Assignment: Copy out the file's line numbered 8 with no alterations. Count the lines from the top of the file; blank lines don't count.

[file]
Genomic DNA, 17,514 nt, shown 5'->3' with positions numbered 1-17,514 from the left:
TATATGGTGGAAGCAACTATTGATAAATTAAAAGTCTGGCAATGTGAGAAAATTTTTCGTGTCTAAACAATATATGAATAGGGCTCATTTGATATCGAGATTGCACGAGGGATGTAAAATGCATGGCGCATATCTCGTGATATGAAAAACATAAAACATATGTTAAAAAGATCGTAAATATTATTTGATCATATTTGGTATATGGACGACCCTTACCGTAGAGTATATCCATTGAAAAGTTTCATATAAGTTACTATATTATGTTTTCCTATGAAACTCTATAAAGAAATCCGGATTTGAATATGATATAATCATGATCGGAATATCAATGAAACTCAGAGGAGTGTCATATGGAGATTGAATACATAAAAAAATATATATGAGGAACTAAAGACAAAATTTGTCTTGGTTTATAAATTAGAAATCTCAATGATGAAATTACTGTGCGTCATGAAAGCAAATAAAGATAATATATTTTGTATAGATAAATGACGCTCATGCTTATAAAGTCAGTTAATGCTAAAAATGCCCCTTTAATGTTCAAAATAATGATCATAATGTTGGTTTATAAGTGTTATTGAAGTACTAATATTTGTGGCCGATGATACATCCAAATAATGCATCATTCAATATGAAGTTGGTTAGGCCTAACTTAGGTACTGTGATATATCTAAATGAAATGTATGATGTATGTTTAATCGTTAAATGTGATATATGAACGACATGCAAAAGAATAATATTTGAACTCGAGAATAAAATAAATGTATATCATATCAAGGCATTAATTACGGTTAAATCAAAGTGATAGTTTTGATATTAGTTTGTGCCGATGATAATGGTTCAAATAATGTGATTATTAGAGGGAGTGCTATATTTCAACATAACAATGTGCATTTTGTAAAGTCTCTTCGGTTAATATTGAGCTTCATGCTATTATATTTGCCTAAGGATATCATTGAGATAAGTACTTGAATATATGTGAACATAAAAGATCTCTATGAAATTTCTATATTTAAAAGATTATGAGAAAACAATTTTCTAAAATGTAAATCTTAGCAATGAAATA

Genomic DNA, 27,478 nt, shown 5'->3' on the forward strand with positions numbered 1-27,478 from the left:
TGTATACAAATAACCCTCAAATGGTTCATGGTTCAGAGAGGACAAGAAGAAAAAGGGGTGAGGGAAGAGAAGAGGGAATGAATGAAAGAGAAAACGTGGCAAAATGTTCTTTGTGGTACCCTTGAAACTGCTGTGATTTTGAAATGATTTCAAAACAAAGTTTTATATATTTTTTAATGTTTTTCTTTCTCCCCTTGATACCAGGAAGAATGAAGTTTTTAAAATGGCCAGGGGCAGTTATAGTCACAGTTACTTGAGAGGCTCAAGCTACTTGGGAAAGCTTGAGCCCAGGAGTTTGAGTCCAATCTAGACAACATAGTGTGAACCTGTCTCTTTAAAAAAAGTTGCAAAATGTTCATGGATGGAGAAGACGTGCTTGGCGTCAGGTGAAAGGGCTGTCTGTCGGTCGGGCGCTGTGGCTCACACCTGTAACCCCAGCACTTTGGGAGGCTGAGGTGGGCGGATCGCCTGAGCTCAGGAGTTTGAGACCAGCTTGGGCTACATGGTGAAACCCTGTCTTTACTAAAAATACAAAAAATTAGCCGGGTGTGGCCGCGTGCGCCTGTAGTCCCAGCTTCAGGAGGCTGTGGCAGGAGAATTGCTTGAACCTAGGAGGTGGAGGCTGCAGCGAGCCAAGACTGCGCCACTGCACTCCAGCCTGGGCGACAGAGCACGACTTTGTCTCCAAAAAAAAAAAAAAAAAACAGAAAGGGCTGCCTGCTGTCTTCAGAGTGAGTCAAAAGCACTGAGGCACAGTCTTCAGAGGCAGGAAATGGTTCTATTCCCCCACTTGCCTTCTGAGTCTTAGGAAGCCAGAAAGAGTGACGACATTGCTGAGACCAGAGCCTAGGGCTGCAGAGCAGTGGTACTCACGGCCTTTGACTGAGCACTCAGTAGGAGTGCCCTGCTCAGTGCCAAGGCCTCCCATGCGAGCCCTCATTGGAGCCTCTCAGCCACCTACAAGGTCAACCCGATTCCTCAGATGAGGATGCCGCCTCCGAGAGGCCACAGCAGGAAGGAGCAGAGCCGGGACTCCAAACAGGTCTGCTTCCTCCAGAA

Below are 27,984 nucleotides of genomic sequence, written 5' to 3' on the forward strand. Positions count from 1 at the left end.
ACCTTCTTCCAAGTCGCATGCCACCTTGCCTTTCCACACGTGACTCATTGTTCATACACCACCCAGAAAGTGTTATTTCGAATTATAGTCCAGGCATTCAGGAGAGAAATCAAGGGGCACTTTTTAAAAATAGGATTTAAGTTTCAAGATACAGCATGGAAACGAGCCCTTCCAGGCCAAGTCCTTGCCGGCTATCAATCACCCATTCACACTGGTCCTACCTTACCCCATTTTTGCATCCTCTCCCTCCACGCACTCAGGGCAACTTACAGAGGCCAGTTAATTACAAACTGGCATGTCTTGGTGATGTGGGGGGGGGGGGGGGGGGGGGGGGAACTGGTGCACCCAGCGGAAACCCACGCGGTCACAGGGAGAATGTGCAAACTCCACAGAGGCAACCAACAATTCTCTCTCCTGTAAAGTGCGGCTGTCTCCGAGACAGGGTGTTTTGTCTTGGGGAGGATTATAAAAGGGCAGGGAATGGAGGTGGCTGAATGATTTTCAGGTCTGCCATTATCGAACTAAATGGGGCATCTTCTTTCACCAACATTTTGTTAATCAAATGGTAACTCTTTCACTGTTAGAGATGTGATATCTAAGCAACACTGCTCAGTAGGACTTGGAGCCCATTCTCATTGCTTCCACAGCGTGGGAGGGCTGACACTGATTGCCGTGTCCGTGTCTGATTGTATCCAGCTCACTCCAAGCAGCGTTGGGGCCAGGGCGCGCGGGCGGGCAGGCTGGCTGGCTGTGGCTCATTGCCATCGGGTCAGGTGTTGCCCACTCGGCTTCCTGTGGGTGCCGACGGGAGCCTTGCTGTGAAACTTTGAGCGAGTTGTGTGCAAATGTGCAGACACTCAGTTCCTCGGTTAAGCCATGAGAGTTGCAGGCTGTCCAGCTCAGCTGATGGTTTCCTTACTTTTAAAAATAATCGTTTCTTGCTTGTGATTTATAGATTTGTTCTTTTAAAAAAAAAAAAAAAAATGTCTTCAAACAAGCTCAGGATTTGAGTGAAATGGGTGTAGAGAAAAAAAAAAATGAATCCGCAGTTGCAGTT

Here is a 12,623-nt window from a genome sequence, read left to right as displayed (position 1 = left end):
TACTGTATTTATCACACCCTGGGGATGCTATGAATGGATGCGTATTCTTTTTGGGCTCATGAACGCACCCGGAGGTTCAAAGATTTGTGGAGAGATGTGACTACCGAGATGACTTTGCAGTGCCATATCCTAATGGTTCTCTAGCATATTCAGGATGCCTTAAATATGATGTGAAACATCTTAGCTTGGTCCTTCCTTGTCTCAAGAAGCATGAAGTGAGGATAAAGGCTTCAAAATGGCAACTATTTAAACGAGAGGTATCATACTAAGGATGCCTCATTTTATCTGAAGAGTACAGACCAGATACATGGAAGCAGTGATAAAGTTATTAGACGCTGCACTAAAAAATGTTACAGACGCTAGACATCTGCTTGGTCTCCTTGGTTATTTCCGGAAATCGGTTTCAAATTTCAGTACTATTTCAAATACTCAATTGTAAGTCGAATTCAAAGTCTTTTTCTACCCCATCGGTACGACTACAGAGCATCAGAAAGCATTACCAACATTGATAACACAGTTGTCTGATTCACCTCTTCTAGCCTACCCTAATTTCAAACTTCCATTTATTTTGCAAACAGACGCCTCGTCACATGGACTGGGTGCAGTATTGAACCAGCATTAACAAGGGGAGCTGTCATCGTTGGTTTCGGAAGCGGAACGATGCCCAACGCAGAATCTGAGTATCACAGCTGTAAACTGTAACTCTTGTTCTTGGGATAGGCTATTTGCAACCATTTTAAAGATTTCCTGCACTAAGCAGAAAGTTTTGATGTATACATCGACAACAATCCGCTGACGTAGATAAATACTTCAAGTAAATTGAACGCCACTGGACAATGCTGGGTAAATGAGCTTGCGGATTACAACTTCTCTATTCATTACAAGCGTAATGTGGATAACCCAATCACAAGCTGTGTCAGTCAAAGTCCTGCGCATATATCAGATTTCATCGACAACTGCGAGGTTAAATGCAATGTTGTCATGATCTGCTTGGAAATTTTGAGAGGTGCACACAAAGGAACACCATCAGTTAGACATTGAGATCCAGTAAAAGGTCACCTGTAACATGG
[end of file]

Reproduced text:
TACTGTATTTATCACACCCTGGGGATGCTATGAATGGATGCGTATTCTTTTTGGGCTCATGAACGCACCCGGAGGTTCAAAGATTTGTGGAGAGATGTGACTACCGAGATGACTTTGCAGTGCCATATCCTAATGGTTCTCTAGCATATTCAGGATGCCTTAAATATGATGTGAAACATCTTAGCTTGGTCCTTCCTTGTCTCAAGAAGCATGAAGTGAGGATAAAGGCTTCAAAATGGCAACTATTTAAACGAGAGGTATCATACTAAGGATGCCTCATTTTATCTGAAGAGTACAGACCAGATACATGGAAGCAGTGATAAAGTTATTAGACGCTGCACTAAAAAATGTTACAGACGCTAGACATCTGCTTGGTCTCCTTGGTTATTTCCGGAAATCGGTTTCAAATTTCAGTACTATTTCAAATACTCAATTGTAAGTCGAATTCAAAGTCTTTTTCTACCCCATCGGTACGACTACAGAGCATCAGAAAGCATTACCAACATTGATAACACAGTTGTCTGATTCACCTCTTCTAGCCTACCCTAATTTCAAACTTCCATTTATTTTGCAAACAGACGCCTCGTCACATGGACTGGGTGCAGTATTGAACCAGCATTAACAAGGGGAGCTGTCATCGTTGGTTTCGGAAGCGGAACGATGCCCAACGCAGAATCTGAGTATCACAGCTGTAAACTGTAACTCTTGTTCTTGGGATAGGCTATTTGCAACCATTTTAAAGATTTCCTGCACTAAGCAGAAAGTTTTGATGTATACATCGACAACAATCCGCTGACGTAGATAAATACTTCAAGTAAATTGAACGCCACTGGACAATGCTGGGTAAATGAGCTTGCGGATTACAACTTCTCTATTCATTACAAGCGTAATGTGGATAACCCAATCACAAGCTGTGTCAGTCAAAGTCCTGCGCATATATCAGATTTCATCGACAACTGCGAGGTTAAATGCAATGTTGTCATGATCTGCTTGGAAATTTTGAGAGGTGCACACAAAGGAACACCATCAGTTAGACATTGAGATCCAGTAAAAGGTCACCTGTAACATGG